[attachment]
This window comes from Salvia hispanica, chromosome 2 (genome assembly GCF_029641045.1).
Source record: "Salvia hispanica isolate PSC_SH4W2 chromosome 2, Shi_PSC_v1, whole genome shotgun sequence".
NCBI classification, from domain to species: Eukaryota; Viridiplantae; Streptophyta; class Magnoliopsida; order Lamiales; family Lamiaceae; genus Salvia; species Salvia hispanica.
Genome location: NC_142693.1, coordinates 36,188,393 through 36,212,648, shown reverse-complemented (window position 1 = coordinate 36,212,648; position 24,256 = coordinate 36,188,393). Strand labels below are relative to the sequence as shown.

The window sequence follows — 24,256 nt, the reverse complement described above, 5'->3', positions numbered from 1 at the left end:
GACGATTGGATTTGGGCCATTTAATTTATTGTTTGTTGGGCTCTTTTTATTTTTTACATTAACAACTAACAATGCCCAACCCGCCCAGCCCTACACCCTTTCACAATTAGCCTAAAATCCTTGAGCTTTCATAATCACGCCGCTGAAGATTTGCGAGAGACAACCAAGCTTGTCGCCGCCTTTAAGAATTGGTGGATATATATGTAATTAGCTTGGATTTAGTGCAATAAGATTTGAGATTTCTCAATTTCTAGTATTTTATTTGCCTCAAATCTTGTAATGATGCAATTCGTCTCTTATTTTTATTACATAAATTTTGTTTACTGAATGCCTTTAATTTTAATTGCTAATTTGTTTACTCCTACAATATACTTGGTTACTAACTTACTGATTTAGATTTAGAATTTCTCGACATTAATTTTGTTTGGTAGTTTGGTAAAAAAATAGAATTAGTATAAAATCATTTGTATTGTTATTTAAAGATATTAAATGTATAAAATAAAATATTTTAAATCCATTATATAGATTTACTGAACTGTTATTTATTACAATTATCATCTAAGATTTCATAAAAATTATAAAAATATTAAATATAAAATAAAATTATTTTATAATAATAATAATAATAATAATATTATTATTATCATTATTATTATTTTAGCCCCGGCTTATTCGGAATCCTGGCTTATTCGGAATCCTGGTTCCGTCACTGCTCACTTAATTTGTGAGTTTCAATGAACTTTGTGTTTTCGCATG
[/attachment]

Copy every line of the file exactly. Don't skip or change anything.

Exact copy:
This window comes from Salvia hispanica, chromosome 2 (genome assembly GCF_029641045.1).
Source record: "Salvia hispanica isolate PSC_SH4W2 chromosome 2, Shi_PSC_v1, whole genome shotgun sequence".
NCBI classification, from domain to species: Eukaryota; Viridiplantae; Streptophyta; class Magnoliopsida; order Lamiales; family Lamiaceae; genus Salvia; species Salvia hispanica.
Genome location: NC_142693.1, coordinates 36,188,393 through 36,212,648, shown reverse-complemented (window position 1 = coordinate 36,212,648; position 24,256 = coordinate 36,188,393). Strand labels below are relative to the sequence as shown.

The window sequence follows — 24,256 nt, the reverse complement described above, 5'->3', positions numbered from 1 at the left end:
GACGATTGGATTTGGGCCATTTAATTTATTGTTTGTTGGGCTCTTTTTATTTTTTACATTAACAACTAACAATGCCCAACCCGCCCAGCCCTACACCCTTTCACAATTAGCCTAAAATCCTTGAGCTTTCATAATCACGCCGCTGAAGATTTGCGAGAGACAACCAAGCTTGTCGCCGCCTTTAAGAATTGGTGGATATATATGTAATTAGCTTGGATTTAGTGCAATAAGATTTGAGATTTCTCAATTTCTAGTATTTTATTTGCCTCAAATCTTGTAATGATGCAATTCGTCTCTTATTTTTATTACATAAATTTTGTTTACTGAATGCCTTTAATTTTAATTGCTAATTTGTTTACTCCTACAATATACTTGGTTACTAACTTACTGATTTAGATTTAGAATTTCTCGACATTAATTTTGTTTGGTAGTTTGGTAAAAAAATAGAATTAGTATAAAATCATTTGTATTGTTATTTAAAGATATTAAATGTATAAAATAAAATATTTTAAATCCATTATATAGATTTACTGAACTGTTATTTATTACAATTATCATCTAAGATTTCATAAAAATTATAAAAATATTAAATATAAAATAAAATTATTTTATAATAATAATAATAATAATAATATTATTATTATCATTATTATTATTTTAGCCCCGGCTTATTCGGAATCCTGGCTTATTCGGAATCCTGGTTCCGTCACTGCTCACTTAATTTGTGAGTTTCAATGAACTTTGTGTTTTCGCATG